The consumer price index numbers are out for May and they’re not pretty. Total CPI was up 1% month-on-month in May, and core CPI (total CPI minus food & energy) was up 0.6%. That brings the respective year-on-year totals to 8.6% and 6%.
The transitory inflation gig has been up for a while, yet a lot of people are still hanging on. Many people pointed towards Target’s warning of lower earnings last Wednesday as they told investors they had a 43% year-on-year rise in inventory. This was taken the wrong way by a lot of investors on Wall Street, thinking that this was good news on the inflation front because it meant that Target would be slashing prices to sell down its bloated inventory. This, however, is the conclusion you come to when you look at surface level data and nothing more.
Target saw post-lockdown spikes in consumer spending on discretionary goods as consumers had money in the bank from stimulus checks. They mistakenly took this spike as a permanent trend and decided to load off on goods expecting consumers to continue spending on these goods. After a few quarters of elevated discretionary spending, consumers’ have been forced to slow down because of inflationary pressures on core expenditures such as food, energy, gas, cars, housing, insuring, etc.
Compared to May 2021, food prices are up 10%, average house prices are up over 20%, average gas prices are above $5/gallon when they were $3.07/gallon last year. Inflation is destroying true purchasing power of the middle class and that is why Target – and other major stores – have increasing inventories. It’s not because of disinflation, but because consumers don’t have enough money to spend on discretionary goods because a higher percentage of their earnings is being spent on essential items.
People are also failing to realize that once Target sells its excess inventory, it will not be maintaining the same high level inventory as it does now, which means that the sales they may be putting on now are only a temporary price reduction.
What does this mean for interest rates?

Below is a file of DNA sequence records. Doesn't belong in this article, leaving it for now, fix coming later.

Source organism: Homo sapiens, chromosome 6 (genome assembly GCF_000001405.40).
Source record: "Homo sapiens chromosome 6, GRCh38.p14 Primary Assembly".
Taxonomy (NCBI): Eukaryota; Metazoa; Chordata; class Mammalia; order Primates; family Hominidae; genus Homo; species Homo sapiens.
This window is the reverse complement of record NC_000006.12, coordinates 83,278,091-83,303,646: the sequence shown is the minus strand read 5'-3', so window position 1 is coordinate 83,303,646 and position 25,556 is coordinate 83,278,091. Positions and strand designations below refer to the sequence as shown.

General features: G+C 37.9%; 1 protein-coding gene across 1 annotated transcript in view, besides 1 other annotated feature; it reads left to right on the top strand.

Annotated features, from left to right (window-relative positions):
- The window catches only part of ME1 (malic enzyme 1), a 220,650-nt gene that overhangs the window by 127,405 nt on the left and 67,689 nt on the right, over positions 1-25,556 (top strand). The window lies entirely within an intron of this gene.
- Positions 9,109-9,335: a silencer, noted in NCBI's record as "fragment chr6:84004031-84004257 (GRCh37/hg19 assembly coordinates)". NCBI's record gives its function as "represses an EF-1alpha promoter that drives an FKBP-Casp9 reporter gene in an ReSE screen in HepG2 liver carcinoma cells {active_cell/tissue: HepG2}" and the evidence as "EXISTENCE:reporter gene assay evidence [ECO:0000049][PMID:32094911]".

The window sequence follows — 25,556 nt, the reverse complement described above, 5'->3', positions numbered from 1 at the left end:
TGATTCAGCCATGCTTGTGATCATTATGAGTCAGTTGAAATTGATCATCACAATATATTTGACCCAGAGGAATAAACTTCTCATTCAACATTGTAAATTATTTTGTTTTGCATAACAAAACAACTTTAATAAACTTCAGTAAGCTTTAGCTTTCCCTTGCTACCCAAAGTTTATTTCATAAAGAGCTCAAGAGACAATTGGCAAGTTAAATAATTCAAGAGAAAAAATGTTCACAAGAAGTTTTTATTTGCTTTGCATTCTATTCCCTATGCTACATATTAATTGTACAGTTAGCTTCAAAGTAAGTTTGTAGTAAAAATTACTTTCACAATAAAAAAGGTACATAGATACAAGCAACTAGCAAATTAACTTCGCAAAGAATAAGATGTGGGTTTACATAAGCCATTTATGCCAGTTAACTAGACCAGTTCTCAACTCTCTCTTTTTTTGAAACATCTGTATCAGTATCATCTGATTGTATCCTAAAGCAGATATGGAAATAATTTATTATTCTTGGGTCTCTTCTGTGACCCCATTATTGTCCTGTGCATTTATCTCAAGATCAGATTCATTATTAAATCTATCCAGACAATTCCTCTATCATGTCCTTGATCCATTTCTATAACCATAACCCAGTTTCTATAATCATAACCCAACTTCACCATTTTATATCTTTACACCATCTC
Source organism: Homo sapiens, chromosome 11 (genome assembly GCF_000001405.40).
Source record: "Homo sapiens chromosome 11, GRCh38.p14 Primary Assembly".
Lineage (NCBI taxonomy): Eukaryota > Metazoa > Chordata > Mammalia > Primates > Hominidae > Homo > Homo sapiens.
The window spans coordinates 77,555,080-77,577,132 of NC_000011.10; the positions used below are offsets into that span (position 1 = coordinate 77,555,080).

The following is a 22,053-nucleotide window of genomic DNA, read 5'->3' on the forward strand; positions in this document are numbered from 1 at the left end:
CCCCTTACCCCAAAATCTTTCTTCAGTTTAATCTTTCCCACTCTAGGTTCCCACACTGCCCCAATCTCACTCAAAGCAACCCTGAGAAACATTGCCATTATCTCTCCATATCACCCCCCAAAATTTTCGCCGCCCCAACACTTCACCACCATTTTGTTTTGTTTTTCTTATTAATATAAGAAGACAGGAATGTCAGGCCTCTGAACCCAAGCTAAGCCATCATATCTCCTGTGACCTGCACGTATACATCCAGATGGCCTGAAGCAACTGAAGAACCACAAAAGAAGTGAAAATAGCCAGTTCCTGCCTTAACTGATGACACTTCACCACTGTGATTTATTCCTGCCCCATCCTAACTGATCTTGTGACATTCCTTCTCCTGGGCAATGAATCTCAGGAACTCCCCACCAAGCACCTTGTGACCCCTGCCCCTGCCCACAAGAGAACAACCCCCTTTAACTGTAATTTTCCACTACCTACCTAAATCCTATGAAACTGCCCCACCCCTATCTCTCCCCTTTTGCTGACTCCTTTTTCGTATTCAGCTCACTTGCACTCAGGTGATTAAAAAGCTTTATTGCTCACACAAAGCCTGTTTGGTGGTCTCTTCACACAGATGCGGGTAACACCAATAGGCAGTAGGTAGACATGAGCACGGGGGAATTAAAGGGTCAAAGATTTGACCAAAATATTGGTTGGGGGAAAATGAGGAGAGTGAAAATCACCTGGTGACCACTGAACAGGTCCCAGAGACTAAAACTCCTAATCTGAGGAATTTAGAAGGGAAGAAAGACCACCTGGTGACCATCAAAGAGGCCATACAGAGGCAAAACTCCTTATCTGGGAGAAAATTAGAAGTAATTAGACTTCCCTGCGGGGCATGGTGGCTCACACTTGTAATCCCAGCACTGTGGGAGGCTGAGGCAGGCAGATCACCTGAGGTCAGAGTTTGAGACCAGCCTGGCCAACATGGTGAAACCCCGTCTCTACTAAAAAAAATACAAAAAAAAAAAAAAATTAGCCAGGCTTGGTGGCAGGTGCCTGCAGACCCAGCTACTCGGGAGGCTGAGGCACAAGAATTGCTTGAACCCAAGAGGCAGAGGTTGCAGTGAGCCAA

The Federal Open Market Committee are meeting on June 14th and 15th, and consensus expectations are for another 50 basis point rate hike. This would follow the 25 point hike in March and 50 point hike in May, bringing the federal funds rate range to 1.25% – 1.5%.
Goldman Sachs said that this morning’s inflation numbers have changed their expectations for this year’s rate trajectory: “we now expect the Fed to hike the funds rate by 50 bps in September (vs 25 basis points previously), in addition to 50 basis point moves in June and in July”.
Yet, as rate hike expectations increase across the board, gold is up over 1% in the first hours of trading, possibly a sign that some investors are starting to lose faith in the fed’s ability (or willingness) to fight inflation. As the months go on, we believe more investors will adopt this view of the market. Little 50 basis point rate hikes will never stop an 8.6% official inflation number – with the real inflation figure is closer to 20% if you factor in true housing/rent prices instead of using the farcical owner’s equivalent rent that is used in the official CPI.
We expect inflation to continue its current trajectory for the foreseeable future, with the fed coming under increasing pressure to speed-up the pace of hikes. The fed will likely speak about speeding-up hikes because it will temporarily calm markets, but it will never act on it. The fed’s aim right now is not to fight inflation as people mistakenly believe. If they fight inflation the economy is done for, because as we have discussed previously, the economy just can’t take it. Their true aim is to calm markets using words, and words only. It will become clear in the coming months that stagflation is here, and a recessionary economy will give Powell an excuse to slow down or even rollback rate hikes before they becomes detrimental to the U.S. At which stage gold will likely be well above all-time-highs as fear of spiralling inflation occupy everyone’s mind.